Summer is like a pot at the end of the rainbow when you’re a certain age. It’s something you enter with a sense of wonder and feeling of freedom. You come out on the other side a little different, newer, wiser, hopefully better.
In this edition of the Idaho Mountain Express, there is a long list of incredible camps and programs describing the myriad of possibilities to create a template for summer. What isn’t discussed much in these pages is that empty place and unfilled space that a summer day can supply.
It’s a place where a child wanders, often supervised by only his peers. It’s a place where learning is imprinted and a lifetime of memories can be made. All you need is the trust of your parents, a little creativity and your friends.
My best modern-day observation of that kind of freedom is the local skate park. There, kids of all ages push each other and test their boundaries each day. Traffic busily rolls past but the focus of the kids is completely on the ramps, turns, jumps and each other.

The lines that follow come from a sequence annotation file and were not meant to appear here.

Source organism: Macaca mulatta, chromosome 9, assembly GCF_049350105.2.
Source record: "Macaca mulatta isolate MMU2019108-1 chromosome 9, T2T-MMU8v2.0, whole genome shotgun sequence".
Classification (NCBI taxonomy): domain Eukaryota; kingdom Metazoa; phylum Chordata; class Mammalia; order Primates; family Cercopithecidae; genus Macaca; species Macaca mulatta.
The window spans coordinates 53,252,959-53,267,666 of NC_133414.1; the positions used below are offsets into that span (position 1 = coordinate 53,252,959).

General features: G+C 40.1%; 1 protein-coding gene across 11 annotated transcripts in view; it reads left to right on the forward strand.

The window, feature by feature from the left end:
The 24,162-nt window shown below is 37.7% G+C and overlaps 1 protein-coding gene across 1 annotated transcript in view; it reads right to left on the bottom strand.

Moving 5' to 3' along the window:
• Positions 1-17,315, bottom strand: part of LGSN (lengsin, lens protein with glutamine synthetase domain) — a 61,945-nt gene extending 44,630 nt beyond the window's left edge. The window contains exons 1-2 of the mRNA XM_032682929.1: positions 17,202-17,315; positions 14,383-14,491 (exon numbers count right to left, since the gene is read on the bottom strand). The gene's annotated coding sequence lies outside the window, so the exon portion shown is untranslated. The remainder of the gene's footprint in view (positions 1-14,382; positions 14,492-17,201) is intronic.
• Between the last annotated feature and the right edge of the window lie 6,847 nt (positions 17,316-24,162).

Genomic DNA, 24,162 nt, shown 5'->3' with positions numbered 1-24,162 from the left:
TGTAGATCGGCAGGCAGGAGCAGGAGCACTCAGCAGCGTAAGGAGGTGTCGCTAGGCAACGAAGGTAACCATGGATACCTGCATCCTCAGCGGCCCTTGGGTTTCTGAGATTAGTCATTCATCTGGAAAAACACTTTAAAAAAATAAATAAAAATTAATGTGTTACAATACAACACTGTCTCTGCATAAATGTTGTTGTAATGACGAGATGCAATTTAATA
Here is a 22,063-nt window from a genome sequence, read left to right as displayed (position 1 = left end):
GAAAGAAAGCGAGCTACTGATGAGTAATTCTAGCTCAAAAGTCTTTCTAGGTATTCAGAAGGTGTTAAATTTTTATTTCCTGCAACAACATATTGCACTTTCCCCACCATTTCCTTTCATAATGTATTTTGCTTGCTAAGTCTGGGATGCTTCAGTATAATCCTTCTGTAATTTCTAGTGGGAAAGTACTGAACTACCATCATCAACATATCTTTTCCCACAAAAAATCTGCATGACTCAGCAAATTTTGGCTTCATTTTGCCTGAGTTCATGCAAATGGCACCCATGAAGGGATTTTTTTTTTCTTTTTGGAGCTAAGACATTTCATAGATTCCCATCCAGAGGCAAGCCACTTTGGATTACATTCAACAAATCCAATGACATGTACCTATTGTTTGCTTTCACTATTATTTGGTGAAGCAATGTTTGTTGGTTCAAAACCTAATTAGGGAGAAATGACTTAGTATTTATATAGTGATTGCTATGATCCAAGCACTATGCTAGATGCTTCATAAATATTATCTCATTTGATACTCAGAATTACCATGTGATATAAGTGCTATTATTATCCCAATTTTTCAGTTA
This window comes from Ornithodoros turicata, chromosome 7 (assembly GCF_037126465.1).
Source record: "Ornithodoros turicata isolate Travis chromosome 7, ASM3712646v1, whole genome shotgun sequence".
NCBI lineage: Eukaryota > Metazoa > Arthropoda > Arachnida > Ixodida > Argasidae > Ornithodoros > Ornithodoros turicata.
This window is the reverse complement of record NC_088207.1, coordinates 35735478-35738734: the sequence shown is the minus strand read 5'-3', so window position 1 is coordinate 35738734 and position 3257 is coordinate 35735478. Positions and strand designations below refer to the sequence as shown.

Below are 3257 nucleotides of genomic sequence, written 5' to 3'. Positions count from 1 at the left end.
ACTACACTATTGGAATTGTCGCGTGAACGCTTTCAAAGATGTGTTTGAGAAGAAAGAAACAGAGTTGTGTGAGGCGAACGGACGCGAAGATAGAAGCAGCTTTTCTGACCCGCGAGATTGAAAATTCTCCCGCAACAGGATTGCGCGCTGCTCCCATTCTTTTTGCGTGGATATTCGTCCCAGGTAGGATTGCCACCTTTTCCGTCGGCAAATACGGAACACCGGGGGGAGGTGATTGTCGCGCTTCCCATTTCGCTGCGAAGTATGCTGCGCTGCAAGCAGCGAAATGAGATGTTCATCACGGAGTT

You find out who you are.
For me, it was baseball. Never can I forget a summer fully spent on the sandlot. We were there, virtually every day except weekends, from morning to dinner, kicking up dirt on the dusty baseball diamond.
No grown-ups in sight. Cellphones yet to be invented. No pressing matters. Television in its infancy. Mail delivered only by mail carriers, not by computers. Drive-in movies the hot ticket. Needing to work still a couple of years off.
We brought banged up bats and a series of baseballs battered into yarn. Gloves filled with clouds of dirt. Occasionally, a glimpse of three or four girls of our age walking by, shoulder to shoulder, glancing our way and giggling as one.
We couldn’t have cared less. We were 11-year-old boys. It was the summer of 1961, when teammates Mickey Mantle and Roger Maris made their memorable summer-long assault on Babe Ruth’s record of 60 home runs in a season.
There were four of us every day, exceptions made for only sickness or family responsibilities. First order of business was securing the field itself, as if anyone else really wanted sole possession of the dirt infield and bumpy grass outfield, as we did.